While writing this, just for funsies, I got on Toys R Us’s website and when I put in my zip code they offered to send it to my home and cover shipping costs. I am toying with the idea of ordering it from them, defecating in the box, and returning it for a refund……..

Monday, December 19, 2016

Toddlers and Bell Ringing

Last weekend, my wife had the idea for us to “ring the bell” for our local Salvation Army chapter. We also thought it would be a tangible way to teach our three year-old son about the meaning of Christmas. It was only a one-hour shift, so we felt certain that the allure of holiday service and charitable giving would keep his attention for sixty consecutive minutes. We were wrong.

We began by explaining to him that the objective was to solicit money for the red bucket by ringing the bell as people entered and exited the store. Situated between the two automatic sliding doors, there was very little space to maneuver. We had two bells between the three of us so naturally we gave one to him. His first strategy was to ring the bell at people in an accusatory manner while shouting “give money!”

Once we explained to him that we might need to scale back the armed robbery vibe, he warmed up to the idea of constantly ringing a bell while “holding” the automatic sliding door for people. He was so adorable that customers started handing him their donations to place into the bucket. While this was well-intentioned, it broke one of the cardinal rules of Salvation Army bell-ringing: never touch the product.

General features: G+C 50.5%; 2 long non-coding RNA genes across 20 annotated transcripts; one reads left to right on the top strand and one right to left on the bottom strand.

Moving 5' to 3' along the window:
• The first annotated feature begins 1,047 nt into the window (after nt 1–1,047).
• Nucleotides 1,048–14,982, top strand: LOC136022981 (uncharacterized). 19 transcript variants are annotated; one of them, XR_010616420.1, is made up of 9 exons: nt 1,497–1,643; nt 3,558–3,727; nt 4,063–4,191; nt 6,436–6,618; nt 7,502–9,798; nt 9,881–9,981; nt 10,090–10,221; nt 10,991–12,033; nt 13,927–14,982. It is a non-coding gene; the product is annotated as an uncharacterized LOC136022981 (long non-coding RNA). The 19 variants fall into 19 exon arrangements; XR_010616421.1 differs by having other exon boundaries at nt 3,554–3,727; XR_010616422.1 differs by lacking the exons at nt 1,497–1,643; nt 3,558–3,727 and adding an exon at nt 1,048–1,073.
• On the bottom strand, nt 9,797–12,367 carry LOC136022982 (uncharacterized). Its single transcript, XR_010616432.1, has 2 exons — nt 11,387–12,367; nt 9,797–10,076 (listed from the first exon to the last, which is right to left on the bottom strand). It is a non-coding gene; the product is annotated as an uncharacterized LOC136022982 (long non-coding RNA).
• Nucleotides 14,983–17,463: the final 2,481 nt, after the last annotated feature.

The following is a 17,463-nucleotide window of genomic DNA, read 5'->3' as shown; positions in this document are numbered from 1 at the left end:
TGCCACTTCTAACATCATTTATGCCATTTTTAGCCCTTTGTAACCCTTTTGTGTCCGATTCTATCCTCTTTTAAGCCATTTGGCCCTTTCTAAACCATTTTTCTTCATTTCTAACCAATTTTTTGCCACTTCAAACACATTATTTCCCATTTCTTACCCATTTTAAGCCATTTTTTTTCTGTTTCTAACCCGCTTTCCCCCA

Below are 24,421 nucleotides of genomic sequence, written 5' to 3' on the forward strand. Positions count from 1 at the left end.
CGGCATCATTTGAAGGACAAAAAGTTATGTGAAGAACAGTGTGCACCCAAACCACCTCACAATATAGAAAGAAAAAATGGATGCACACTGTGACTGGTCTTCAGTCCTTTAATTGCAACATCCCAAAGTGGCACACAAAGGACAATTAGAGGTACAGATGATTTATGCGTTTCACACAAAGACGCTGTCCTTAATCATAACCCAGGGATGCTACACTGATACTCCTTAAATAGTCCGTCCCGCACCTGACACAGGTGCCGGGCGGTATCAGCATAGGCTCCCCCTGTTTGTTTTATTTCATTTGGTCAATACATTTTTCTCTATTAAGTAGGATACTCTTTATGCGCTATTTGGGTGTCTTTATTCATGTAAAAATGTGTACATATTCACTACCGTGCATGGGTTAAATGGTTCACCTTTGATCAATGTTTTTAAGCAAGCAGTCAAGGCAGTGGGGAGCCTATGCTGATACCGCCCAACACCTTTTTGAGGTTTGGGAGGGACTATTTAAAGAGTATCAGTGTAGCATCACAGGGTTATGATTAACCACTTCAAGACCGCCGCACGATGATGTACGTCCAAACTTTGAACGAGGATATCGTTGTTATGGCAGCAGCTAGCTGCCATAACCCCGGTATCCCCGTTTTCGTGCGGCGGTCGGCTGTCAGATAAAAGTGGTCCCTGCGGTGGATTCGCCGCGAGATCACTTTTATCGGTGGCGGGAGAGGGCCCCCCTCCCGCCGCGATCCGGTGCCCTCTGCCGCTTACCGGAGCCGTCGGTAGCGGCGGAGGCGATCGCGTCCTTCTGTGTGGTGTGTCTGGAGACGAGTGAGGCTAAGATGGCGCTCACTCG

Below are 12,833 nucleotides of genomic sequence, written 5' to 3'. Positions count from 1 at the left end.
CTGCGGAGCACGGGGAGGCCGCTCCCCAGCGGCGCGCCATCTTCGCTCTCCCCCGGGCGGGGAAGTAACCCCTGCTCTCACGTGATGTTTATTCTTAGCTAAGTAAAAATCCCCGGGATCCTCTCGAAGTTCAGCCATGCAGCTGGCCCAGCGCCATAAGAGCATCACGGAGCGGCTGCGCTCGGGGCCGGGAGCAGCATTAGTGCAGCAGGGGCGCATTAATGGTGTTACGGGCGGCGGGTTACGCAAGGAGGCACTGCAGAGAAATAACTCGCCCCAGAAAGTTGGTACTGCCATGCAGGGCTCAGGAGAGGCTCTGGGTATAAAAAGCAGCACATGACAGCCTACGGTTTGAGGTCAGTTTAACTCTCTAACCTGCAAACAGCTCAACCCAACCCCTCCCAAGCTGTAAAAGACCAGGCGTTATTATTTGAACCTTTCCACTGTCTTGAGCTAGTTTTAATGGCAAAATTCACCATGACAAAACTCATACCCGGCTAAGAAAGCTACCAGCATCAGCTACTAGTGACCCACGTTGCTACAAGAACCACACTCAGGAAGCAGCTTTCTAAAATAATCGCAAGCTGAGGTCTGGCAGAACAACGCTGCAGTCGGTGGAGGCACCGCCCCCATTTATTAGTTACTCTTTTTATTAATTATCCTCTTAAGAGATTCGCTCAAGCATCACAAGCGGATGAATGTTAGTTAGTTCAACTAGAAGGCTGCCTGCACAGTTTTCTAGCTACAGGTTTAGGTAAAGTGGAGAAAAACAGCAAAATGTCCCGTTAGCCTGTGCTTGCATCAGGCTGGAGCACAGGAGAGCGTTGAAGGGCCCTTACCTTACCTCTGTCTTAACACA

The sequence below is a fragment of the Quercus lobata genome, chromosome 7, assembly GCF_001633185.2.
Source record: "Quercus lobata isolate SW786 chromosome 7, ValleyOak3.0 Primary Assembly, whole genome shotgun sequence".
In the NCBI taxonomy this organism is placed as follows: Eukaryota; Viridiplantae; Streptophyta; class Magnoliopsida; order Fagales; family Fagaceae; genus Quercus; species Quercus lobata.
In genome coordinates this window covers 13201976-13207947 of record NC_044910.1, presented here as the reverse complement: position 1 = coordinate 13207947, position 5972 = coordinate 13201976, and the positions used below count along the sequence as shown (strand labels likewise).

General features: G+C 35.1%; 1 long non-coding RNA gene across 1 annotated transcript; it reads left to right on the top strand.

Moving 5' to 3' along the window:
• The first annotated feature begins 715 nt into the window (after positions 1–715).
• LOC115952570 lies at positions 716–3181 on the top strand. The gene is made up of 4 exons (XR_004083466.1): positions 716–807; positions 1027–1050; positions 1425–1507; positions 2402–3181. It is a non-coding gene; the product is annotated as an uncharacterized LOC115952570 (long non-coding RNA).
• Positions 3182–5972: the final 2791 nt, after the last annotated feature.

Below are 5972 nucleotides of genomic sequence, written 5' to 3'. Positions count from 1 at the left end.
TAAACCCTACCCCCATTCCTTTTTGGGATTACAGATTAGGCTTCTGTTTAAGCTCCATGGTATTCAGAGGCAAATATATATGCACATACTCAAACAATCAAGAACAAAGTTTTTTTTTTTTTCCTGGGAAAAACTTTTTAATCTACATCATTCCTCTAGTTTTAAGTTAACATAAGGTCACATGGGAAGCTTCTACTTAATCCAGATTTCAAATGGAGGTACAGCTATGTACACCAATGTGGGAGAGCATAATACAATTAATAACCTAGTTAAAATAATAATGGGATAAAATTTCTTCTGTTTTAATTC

This parameter is important because it prevents any charges of financial impropriety by the bell ringers. It also prevents a situation where a preschooler is handed a wad of paper currency and takes it to be a gratuity for his service. The following scenario repeated several times:

1.  Customer hands child money, waits expectantly for adorable reminder of Christmas spirit

2.  Child frowns at crumpled bills in his hand and meticulously counts them while making no indication that he plans to do anything with the bills other than keep them.

3.  Parent plasters grin on their face while reminding child through clenched teeth that they need to put the money in the bucket “like we talked about”

4.  Child voices strong displeasure at parent’s suggestion, recounts money, mentions Toys R Us

5.  Customer’s grin fades slightly

6.  Parent stops ringing their bell and reaches for child’s hand to “assist” them in depositing the money.

7.  Child recoils / parent’s voice takes on a more threatening tone / customer is now visibly uncomfortable.

8.  Parent wrestles money away from child, deposits money, and thanks the customer over child’s loud protestations.

9.  Just as child calms down, someone else hands child a donation    

It was after this happened several times that I offered to place my son on my shoulders. This, I reasoned, would place him out of reach of most patrons and prevent a meltdown. The downside to this idea was that I was struck in the head several times by a metal bell and suffered some temporary hearing loss on my right side. Soon enough, the novelty of riding on shoulders wore off and he wanted to be posted at ground level again.